American Notes for General Circulation

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B. Tauchnitz jun., 1842 - 310 pages
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Page 119 - In its intention, I am well convinced that it is kind, humane, and meant for reformation; butl am persuaded that those who devised this system of Prison Discipline, and those benevolent gentlemen who carry it into execution , do not know what it is that they are doing. I believe that very few men are capable of estimating the immense amount of torture and agony which this dreadful punishment, prolonged for years, inflicts upon the sufferers...
Page 139 - He looked somewhat worn and anxious, and well he might : being at war with everybody — but the expression of his face was mild and pleasant, and his manner was remarkably unaffected, gentlemanly, and agreeable. I thought that in his whole carriage and demeanour, he became his station singularly well.
Page 107 - Single shuffle, double shuffle, cut and cross-cut : snapping his fingers, rolling his eyes, turning in his knees, presenting the backs of his legs in front, spinning about on his toes and heels like nothing but the man's fingers on the tambourine ; dancing with two left legs, two right legs, two wooden legs, two wire legs, two spring legs — all sorts of legs and no legs...
Page 106 - Mount up these other stairs with no less caution (there are traps and pitfalls here, for those who are not so well escorted as ourselves) into the housetop ; where the bare beams and rafters meet overhead, and calm night looks down through the crevices in the roof. Open the door of one of these cramped hutches full of sleeping negroes.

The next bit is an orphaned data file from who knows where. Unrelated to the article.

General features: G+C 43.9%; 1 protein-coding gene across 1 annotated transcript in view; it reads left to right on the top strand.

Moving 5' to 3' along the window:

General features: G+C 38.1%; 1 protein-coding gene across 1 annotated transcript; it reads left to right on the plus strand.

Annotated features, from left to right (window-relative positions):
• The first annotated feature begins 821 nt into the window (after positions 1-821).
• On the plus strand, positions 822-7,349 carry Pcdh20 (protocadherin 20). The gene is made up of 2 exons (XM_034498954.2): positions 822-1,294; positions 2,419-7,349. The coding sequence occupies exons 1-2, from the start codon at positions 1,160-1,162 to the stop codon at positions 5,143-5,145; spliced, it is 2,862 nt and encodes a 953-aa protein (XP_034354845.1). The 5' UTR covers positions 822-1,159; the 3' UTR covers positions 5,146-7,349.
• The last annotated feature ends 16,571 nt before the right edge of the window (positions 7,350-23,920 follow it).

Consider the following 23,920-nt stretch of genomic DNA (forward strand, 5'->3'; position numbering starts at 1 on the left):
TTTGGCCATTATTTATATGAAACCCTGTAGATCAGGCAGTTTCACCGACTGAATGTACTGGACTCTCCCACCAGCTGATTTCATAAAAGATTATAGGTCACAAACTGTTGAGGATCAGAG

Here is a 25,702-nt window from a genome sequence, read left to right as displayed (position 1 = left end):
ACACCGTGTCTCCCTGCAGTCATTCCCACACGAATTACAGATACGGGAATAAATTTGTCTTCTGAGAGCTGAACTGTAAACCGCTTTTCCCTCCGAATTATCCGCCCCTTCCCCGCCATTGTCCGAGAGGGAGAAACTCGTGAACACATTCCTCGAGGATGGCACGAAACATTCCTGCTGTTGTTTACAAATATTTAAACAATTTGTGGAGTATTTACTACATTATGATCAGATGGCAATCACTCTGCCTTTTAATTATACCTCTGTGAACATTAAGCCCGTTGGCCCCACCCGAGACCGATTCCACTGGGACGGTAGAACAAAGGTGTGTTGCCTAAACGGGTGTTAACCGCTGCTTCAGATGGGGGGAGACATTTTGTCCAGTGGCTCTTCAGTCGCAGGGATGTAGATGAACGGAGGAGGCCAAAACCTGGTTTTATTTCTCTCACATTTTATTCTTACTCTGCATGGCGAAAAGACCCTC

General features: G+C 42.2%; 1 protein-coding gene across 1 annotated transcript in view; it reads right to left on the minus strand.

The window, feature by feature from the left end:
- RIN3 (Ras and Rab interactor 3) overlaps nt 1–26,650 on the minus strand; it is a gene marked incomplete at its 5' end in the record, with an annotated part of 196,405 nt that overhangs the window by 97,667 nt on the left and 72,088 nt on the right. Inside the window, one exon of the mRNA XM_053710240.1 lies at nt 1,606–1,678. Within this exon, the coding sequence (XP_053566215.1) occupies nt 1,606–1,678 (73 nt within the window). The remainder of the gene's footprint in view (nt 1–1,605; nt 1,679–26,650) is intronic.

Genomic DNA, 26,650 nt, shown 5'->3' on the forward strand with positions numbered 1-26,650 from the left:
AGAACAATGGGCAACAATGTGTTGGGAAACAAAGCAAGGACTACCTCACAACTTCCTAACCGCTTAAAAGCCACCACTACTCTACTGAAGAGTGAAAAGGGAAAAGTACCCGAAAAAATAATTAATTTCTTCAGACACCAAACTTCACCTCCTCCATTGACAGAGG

Page 216 - Fair, down to some inches below Stormy. At one time we were all flung together in a heap at the bottom of the coach, and at another we were crushing our heads against the roof. Now, one side was down deep in the mire, and we were holding on to the other. Now, the coach was lying on the tails of the two wheelers ; and now it was rearing up in the air, in a frantic state...
Page 243 - In the name of wonder, then, what is his merit ? " " Well, Sir, he is a smart man.
Page 76 - These girls, as I have said, were all well dressed ; and that phrase necessarily includes extreme cleanliness. They had serviceable bonnets, good warm cloaks and shawls, and were not above clogs and pattens. Moreover, there were places in the mill in which they could deposit these things without injury; and there were conveniences for washing. They were healthy in appearance, many of them remarkably so, and had the manners and deportment of young women ; not of degraded brutes of burden.
Page 122 - He stopped his work when we went in, took off his spectacles, and answered freely to everything that was said to him, but always with a strange kind of pause first, and in a low, thoughtful voice. He wore a paper hat of his own making, and was pleased to have it noticed and commended. He had very ingeniously manufactured a sort of Dutch clock from some disregarded odds and ends ; and his vinegar bottle served for the pendulum.
Page 182 - It was very pretty, travelling thus at a rapid pace along the heights of the mountain in a keen wind, to look down into a valley full of light and softness ; catching glimpses, through the tree-tops, of scattered cabins ; children running to the doors ; dogs bursting out to bark...
Page 256 - It would be impossible to experience a similar set of sensations, in any other circumstances, unless perhaps in attempting to go up to the top of St. Paul's in an omnibus. Never, never once, that day, was the coach in any position, attitude, or kind of motion to which we are accustomed in coaches. Never did it make the smallest approach to one's experience of the proceedings of any sort of vehicle that goes on wheels.

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